NOA AIN had her first show of paintings at THE ICE HOUSE, Lenox, Mass., David Rothstein, curator. Her first public showing of "VISUAL MUSIC-TEXT" on Japanese Scrolls in conjunction with her opera, THE OUTCAST, was produced by David Gockley at THE HOUSTON GRAND OPERA.  For five years, her wall of "TRANSFORMING PORTRAITS" were shown at PETROSSIANS BOUTIQUE AND CAFE, in New York City. At the MILLBROOK ARTS CENTER, her opera, JOAN OF ARC, played continuously in surround sound in a space where 9 of her iridescent acrylic paintings inspired by her opera were beautifully displayed (curator, Bill Hardy). 
Over the last 8 years, she has had 5 solo shows at REALLY GREAT THINGS (curators, Ryan Zentner and Rande Mas)..three of these shows sold out. Her solo show at MONIKA OLKO GALLERY in East Hampton was followed by a showing of her paintings at ARTHAMPTON. Since moving to Hamilton Heights four years ago, her home has acted as her private gallery with guests and evenings by invitation only. She is very happy that Haitem Weslati has invited her to present three showings of various types of her work in TASZO, everyone's favorite cafe...

3 minute film of Milbrook Gallery Show of Noa Ain’s paintings inspired by her Opera Joan of Arc which played continuously in surround sound.


What is particularly interesting about the visual artist Noa Ain is the fact that she is also a consummate musician and composer, with a history of distinguished musical accomplishments that include both pop culture as well as operas, film scores and play writing. The result in her painting is a translation of her powerful lyrical musical understanding into a formal painterly framework that morphs tone into color and meter into shape. Furthermore these formal painterly skills relate to all sorts of life forms, and like her music, are emblems of her humane and caring spirit.
The results, again as in her music, are about how she savors life and we can access it directly, without the intervention of a tortured crucial exegesis. Her recent paintings of plant forms, of leaves wet with rain and lyrically flowing with color that is both naturalistic yet invented, have a visual pleasure that almost insinuates a musical score. The scale of these paintings are large without overburdening the scale of the subject matter. If there is an associative art lurking in her work, -all art piggybacks prior art- it is in the large flower forms of Georgia O'Keefe, but here the similarities end abruptly. Noa Ain's works are pliant melodies of color and form that are elegies to nature rather than the graphic, iconic constructors found in O'Keefe.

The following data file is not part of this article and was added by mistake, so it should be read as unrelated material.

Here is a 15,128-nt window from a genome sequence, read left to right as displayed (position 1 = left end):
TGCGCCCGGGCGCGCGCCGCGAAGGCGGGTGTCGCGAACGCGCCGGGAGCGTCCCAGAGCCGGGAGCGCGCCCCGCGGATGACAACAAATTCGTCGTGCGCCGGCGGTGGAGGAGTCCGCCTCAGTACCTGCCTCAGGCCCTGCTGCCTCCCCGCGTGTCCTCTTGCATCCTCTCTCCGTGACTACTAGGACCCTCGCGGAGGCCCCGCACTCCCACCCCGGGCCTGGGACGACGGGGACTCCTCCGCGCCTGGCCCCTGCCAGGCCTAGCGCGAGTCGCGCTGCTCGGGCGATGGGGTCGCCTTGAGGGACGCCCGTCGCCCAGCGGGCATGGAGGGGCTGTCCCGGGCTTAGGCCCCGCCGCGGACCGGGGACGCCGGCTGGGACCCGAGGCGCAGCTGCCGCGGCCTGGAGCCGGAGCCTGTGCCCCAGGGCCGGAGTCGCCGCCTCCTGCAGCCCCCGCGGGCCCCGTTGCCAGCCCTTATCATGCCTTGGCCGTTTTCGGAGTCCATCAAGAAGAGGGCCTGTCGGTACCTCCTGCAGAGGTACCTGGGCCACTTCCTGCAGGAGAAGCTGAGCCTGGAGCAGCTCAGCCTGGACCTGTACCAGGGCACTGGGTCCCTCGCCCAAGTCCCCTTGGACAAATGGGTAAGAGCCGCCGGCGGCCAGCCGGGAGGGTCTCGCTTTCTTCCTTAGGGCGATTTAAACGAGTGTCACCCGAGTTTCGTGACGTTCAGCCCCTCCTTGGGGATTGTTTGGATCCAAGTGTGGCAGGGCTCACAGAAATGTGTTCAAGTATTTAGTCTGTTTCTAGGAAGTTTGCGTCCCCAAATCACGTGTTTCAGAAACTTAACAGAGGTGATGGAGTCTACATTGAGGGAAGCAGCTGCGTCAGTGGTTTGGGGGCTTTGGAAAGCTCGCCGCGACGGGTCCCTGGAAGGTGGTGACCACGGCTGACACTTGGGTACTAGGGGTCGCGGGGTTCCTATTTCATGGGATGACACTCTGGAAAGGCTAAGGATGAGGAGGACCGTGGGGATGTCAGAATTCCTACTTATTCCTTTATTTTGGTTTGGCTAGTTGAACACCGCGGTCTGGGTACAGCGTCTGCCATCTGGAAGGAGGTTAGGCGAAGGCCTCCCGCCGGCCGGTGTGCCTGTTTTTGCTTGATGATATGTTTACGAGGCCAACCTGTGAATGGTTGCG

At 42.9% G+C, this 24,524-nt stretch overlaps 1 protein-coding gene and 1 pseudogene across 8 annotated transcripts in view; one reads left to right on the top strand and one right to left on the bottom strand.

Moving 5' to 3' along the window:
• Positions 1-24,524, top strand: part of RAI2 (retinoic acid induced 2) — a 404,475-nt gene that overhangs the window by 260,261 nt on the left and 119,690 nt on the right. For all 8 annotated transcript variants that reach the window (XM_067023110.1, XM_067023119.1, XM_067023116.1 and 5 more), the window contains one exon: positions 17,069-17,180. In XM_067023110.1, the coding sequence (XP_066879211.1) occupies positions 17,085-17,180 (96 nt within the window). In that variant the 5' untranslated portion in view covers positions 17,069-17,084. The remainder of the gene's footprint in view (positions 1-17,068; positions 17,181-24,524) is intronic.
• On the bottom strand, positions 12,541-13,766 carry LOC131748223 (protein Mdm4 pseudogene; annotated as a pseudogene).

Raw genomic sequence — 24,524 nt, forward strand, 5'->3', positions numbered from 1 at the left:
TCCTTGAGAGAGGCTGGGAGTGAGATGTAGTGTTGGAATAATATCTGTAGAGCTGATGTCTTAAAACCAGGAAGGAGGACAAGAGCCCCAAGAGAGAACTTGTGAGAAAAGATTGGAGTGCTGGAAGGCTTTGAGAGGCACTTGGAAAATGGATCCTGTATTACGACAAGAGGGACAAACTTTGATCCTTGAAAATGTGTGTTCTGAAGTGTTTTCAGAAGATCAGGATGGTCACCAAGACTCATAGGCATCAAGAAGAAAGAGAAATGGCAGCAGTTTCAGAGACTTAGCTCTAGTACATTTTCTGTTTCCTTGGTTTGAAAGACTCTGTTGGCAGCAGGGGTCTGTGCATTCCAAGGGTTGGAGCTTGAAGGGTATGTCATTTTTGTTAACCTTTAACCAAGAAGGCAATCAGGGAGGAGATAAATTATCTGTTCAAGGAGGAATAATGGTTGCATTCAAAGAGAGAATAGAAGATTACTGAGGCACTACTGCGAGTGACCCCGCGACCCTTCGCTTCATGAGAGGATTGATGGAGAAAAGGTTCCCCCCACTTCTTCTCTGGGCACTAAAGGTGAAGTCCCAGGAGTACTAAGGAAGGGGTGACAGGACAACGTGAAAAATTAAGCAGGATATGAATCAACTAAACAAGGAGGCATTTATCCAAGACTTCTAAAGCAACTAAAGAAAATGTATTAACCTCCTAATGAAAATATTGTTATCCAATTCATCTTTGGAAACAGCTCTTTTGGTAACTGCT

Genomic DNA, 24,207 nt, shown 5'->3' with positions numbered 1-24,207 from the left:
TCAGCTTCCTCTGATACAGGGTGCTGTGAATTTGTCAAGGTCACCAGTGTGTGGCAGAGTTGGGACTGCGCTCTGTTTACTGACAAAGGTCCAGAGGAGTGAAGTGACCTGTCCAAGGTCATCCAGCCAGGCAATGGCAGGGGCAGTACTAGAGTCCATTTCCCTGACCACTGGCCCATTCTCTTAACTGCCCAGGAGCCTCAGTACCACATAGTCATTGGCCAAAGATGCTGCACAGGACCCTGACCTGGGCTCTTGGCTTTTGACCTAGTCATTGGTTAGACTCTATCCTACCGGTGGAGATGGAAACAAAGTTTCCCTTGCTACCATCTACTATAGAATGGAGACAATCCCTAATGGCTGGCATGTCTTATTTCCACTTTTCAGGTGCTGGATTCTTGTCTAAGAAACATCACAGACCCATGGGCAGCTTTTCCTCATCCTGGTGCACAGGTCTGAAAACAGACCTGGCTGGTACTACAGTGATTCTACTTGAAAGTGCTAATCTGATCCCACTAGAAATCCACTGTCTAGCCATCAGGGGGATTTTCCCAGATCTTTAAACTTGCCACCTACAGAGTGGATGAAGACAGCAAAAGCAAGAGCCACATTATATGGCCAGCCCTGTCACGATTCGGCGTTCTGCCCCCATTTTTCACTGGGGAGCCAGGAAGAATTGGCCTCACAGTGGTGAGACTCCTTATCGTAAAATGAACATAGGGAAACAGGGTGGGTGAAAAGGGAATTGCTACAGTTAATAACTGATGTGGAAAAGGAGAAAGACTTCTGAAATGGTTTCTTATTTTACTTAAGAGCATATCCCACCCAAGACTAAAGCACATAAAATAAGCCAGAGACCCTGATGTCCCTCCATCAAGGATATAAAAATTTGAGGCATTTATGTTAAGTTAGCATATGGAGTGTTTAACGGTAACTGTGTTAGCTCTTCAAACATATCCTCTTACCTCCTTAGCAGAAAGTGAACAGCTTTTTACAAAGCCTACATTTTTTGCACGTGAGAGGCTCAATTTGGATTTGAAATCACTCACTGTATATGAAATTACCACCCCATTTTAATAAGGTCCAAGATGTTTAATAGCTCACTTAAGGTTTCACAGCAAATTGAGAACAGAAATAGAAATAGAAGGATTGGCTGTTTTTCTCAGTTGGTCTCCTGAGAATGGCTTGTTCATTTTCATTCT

The paintings by Noa Ain fall within the canon of modernist aesthetics by hewing a delicate balance between the observed form and the artist's visual recreation of it in two dimensional terms. The flat patter making application of subtle, yet vibrantly resonating color, attest to her music based abstract temperament; the pictures are about the world around us.
Burt Silverman, N.A. - On the Paintings of Noa Ain


Noa's paintings do not try to reproduce or imitate reality. Reality exists in them only as a glimmer, a flicker, and a reflection of a reflection. In that sense they are not attempting to present the viewer with any type of a whole view of reality. They capture transitoriness of the world in which we live.
They appear as fragments, as if cut out from a larger canvas. Those imaginary canvases render impressions from undiscovered flowery fields and avalanches of fallen golden petals as in Manifestation of a Goddess. Chromatic greens of the Ephemeral Body. Render the sensual vibrations of delicate twigs. It seems that those petals and twigs will appear for a moment from a glimmering, radiant atmosphere and then disappear, dissolve in the constantly moving world.
These works thematize our sensual experience with reality be it reality of flowers, or any other distant "remnant" of a landscape. Noa clearly evokes Impressionistic mannerisms and approaches to the painterly vision, however her landscapes represent already faded, dismantled memories of Monet, Pissaro or Klimt. We experience distant reminiscences of Monet's dancing poppy fields, exuberant water lilies and fragrant grasses. We experience Klimt's golden flowery fabrics and Pissaro's glimmering and shimmering water as distant, subtle touches.
Noa refers to her canvases as "screens" pointing to the fact that her paintings also veil something that evades representation. The secret world lies hidden behind these screens. What we are confronting are the traces - vague and delicate imprints of reality, as if retained in dried flowers and leaves. Every flower petal or twig looses concreteness, its shape is never clearly defined by a line. It dissolves itself in myriads of indiscriminate shades and pastel colors.
Noa's paintings exist as reflections of reflections, and represent reality that no longer can present itself to the viewer in its wholeness and monumental glory. It is however, still aware of it's fragile charm and beauty.
Krystayna Illakowicz

Most of the visuals are available for purchase if interested. Contact Noa Ain for additional information.